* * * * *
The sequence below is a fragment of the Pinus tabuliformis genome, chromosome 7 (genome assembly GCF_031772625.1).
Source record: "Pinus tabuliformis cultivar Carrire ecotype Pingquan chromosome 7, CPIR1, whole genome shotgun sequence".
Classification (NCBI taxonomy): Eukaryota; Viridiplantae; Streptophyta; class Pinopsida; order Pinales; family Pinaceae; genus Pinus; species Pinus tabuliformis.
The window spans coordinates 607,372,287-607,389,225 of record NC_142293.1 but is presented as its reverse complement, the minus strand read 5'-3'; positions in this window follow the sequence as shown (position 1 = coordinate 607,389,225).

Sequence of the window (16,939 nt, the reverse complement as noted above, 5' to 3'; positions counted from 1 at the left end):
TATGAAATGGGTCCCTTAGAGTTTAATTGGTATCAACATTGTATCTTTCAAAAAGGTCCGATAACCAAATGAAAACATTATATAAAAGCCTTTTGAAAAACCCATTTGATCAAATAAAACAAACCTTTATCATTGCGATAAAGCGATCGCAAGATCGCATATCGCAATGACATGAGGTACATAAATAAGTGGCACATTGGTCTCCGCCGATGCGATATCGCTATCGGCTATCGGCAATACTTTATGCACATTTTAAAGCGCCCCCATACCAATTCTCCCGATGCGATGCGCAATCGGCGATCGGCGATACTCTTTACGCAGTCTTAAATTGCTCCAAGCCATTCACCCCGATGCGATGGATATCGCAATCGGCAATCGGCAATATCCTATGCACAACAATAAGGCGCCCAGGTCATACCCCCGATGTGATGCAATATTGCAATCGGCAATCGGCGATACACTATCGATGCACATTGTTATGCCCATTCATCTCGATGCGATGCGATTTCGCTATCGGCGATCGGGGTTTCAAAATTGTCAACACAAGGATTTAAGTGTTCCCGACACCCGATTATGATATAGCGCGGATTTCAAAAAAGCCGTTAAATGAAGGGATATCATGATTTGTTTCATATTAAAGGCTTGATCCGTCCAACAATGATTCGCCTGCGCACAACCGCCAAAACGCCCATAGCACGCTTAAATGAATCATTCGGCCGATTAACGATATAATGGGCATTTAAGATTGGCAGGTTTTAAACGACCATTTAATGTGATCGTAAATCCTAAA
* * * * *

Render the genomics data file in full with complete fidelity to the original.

The sequence below is a fragment of the Pinus tabuliformis genome, chromosome 7 (genome assembly GCF_031772625.1).
Source record: "Pinus tabuliformis cultivar Carrire ecotype Pingquan chromosome 7, CPIR1, whole genome shotgun sequence".
Classification (NCBI taxonomy): Eukaryota; Viridiplantae; Streptophyta; class Pinopsida; order Pinales; family Pinaceae; genus Pinus; species Pinus tabuliformis.
The window spans coordinates 607,372,287-607,389,225 of record NC_142293.1 but is presented as its reverse complement, the minus strand read 5'-3'; positions in this window follow the sequence as shown (position 1 = coordinate 607,389,225).

Sequence of the window (16,939 nt, the reverse complement as noted above, 5' to 3'; positions counted from 1 at the left end):
TATGAAATGGGTCCCTTAGAGTTTAATTGGTATCAACATTGTATCTTTCAAAAAGGTCCGATAACCAAATGAAAACATTATATAAAAGCCTTTTGAAAAACCCATTTGATCAAATAAAACAAACCTTTATCATTGCGATAAAGCGATCGCAAGATCGCATATCGCAATGACATGAGGTACATAAATAAGTGGCACATTGGTCTCCGCCGATGCGATATCGCTATCGGCTATCGGCAATACTTTATGCACATTTTAAAGCGCCCCCATACCAATTCTCCCGATGCGATGCGCAATCGGCGATCGGCGATACTCTTTACGCAGTCTTAAATTGCTCCAAGCCATTCACCCCGATGCGATGGATATCGCAATCGGCAATCGGCAATATCCTATGCACAACAATAAGGCGCCCAGGTCATACCCCCGATGTGATGCAATATTGCAATCGGCAATCGGCGATACACTATCGATGCACATTGTTATGCCCATTCATCTCGATGCGATGCGATTTCGCTATCGGCGATCGGGGTTTCAAAATTGTCAACACAAGGATTTAAGTGTTCCCGACACCCGATTATGATATAGCGCGGATTTCAAAAAAGCCGTTAAATGAAGGGATATCATGATTTGTTTCATATTAAAGGCTTGATCCGTCCAACAATGATTCGCCTGCGCACAACCGCCAAAACGCCCATAGCACGCTTAAATGAATCATTCGGCCGATTAACGATATAATGGGCATTTAAGATTGGCAGGTTTTAAACGACCATTTAATGTGATCGTAAATCCTAAA